Phoenix changing

When I visited Phoenix, Arizona in 1996, it appeared to be the archetypal car-dominated city. I was told pretty much the only PT was buses once an hour. The freeways were packed at rush hour. Nobody walked anywhere.

The downtown area was (especially on weekends) so deserted that they had to have signs saying “Welcome to downtown Phoenix” so that you knew you were downtown.

While the people were friendly, it was exactly the type of city I’d hate to live in.

But it looks like it’s changing: they’re getting a lot more medium-density and mixed-use development, and… trams.

A new tram/light-rail line, 20 miles long. Quite impressive. Having spent all that money on infrastructure, they didn’t skimp on the services, either — every 10 mins weekdays, 15 weekends, 20 evenings.

Obviously it’s only one route, but apparently already they’ve got more patronage than expected, and are looking at more lines.

Nice to see even the most car-dominated cities are starting to move in the right direction.

(via Treehugger)

By Daniel Bowen

Transport blogger / campaigner and spokesperson for the Public Transport Users Association / professional geek.
Bunurong land, Melbourne, Australia.
Opinions on this blog are all mine.

5 replies on “Phoenix changing”

Now to get Los Angeles, the most decentralized city in America I’ve heard, onto PT. That is not going to happen in our life-time I doubt. Where they could really use it due to the air pollution due to the mountains. But that is ‘freeway’ city, and the ‘freeways’ are actually ‘stopways’.

Bravo tho to Phoenix.

When I hear people complaining about what a terrible transit system we have here in Melbourne I try to explain just how good we really have it here even though there are some serious problems sometimes. Most US cities are as you describe above: a few busses and that is all. In some places I have lived it would be unsafe to use the bus at night in certian parts of the city. Trams (streetcars) and trains are better overall but they require much more infrastructure to be installed as compared to busses and most cities just don’t have the funding or this.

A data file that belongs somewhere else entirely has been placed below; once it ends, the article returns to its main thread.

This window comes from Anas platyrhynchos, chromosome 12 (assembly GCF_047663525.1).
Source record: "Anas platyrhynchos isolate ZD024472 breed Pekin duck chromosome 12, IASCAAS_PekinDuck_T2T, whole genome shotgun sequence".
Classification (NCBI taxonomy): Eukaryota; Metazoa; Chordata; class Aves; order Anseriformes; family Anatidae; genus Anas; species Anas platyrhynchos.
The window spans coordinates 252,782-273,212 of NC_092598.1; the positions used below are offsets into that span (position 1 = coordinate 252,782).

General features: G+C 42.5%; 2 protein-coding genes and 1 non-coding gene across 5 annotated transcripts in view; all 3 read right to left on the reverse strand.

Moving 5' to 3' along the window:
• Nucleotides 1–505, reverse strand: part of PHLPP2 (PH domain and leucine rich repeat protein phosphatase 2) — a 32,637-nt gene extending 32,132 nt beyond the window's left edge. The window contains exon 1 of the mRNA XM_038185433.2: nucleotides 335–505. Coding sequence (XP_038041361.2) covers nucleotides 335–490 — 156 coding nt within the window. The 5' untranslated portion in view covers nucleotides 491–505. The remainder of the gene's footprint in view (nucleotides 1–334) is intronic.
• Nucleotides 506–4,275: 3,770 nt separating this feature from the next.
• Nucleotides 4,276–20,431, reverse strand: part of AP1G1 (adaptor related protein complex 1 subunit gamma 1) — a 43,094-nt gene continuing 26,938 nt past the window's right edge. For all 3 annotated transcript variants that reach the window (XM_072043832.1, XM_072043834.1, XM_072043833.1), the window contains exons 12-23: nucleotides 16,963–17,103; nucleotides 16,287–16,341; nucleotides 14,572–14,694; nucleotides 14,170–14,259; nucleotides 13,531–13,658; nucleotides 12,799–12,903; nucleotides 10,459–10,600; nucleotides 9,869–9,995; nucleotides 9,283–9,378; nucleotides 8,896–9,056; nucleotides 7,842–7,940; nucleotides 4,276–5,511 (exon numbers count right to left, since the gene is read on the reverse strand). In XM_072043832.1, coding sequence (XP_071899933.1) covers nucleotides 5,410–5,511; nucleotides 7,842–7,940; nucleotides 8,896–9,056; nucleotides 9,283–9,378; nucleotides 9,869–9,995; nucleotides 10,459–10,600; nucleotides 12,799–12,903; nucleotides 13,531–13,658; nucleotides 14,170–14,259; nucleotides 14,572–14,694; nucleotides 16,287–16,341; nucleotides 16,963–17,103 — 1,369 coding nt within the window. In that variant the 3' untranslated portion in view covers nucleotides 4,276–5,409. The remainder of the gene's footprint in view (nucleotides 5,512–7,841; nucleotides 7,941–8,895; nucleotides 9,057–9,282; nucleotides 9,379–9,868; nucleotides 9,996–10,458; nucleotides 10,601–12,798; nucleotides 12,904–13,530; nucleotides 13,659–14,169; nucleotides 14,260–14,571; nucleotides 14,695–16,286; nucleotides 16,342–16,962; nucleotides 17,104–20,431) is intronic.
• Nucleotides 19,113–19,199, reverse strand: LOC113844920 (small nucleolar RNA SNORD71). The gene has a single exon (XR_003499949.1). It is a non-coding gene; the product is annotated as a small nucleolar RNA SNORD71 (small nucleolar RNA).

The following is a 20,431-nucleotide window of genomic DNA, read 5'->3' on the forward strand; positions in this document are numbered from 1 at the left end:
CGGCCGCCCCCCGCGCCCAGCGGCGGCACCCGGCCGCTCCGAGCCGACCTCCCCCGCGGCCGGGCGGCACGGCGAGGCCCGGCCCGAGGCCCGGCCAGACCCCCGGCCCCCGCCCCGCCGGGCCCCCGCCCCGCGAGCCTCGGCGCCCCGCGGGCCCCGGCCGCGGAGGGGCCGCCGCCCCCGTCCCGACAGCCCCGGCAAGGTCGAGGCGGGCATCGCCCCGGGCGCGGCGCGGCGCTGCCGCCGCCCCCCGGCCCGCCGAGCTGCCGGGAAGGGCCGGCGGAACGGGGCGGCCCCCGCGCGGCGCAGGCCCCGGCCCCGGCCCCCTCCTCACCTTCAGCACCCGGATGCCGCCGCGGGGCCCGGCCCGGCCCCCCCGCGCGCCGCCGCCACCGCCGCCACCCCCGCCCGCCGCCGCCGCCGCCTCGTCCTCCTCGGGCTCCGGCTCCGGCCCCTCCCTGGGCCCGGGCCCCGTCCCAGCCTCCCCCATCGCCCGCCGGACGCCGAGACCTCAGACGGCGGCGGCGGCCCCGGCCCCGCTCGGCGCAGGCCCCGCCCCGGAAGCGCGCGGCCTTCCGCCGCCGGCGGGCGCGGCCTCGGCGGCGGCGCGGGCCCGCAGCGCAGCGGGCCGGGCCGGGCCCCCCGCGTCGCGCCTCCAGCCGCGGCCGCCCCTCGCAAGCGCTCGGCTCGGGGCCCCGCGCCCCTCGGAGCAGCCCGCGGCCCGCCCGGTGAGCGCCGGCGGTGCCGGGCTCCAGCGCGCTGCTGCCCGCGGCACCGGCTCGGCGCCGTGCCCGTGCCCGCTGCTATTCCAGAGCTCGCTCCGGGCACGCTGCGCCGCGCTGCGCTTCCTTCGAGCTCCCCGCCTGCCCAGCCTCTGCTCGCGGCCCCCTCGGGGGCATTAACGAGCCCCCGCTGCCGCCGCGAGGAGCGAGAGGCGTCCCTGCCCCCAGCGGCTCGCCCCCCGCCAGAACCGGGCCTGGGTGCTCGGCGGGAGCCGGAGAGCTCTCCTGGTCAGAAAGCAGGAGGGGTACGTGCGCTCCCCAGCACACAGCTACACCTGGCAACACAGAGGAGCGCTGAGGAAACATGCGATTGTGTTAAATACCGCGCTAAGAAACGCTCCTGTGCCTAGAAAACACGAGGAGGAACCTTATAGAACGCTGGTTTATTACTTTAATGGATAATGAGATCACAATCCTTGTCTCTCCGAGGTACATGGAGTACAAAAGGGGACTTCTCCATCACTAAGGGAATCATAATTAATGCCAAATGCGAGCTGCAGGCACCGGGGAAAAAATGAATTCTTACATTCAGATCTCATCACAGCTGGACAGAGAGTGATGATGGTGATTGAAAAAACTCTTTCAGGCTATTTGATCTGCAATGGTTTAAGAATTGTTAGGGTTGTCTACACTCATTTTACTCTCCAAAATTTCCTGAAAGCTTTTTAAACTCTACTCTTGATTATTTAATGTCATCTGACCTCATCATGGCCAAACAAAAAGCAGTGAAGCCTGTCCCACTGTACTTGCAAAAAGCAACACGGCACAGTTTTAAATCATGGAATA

I thought that LA had made enormous strides in recent years in public transport provision?

I;ve never been there (although I have been to Northern California, where San Francisco had public transport that even many European cities might envy) but thought that Light Rail had appeared on a few lines?

The problem with these multicentric cities is that, even if you want to serve them by public transport, it’s difficult to do as things are so spread out and the “matrix” of possible journeys so complex. Even in Melbourne (and Jed’s right, its public transport is exemplary, even compared to the rest of Australia and the UK, never mind the US), cross-suburban journeys are sometimes a challenge.

I travelled to LA in 1998 and they had started to reintroduce light rail to the city. Although very small for a city of something like 14 million, it is a start.

Ironically it once had one of the largest tram (trolley) networks in the country up until the 1940s with operators Pacific Electric and the Los Angeles Railroad (LARY) both running lines in the city:
The Pacific Electric Railway also included a subway section in Hollywood which still in part exists abandoned today

The demise of LARY is seen in the film ‘Taken for a Ride’ which explains the GM backed National City Bus lines buying out many of this like many other private systems and replacing them with buses that on one amongst the travelling public wanted as they provided and inferior service, as claimed in the film. The last LARY lines closed in 1963. Pacific Electric also abandoned rail in the late 40s/early 50s to save costs on renewing the lines as the film claims. I have heard mixed responses to the film ‘Taken for a Ride’ over the years – any comments out there??

The new lines in LA can be seen here:

Essentially these are a mixture of light rail and subway trains.

If you watch the movie Speed, they travel on the bus down a freeway under construction to the airport. The freeway (concrete pavement, like all LA freeways) opened in the late 90s and includes a railway along the middle which can also be seen in aerial shots. This is the ‘green line’ running along the middle of the 405 freeway (called the ‘Imperial Fwy’ on opening, now the ‘Glen M Anderson Fwy’) .This line is operated by Light Rail cars similar in size to the articulated trams they run in Melbourne or Adelaide these days

Comments are closed.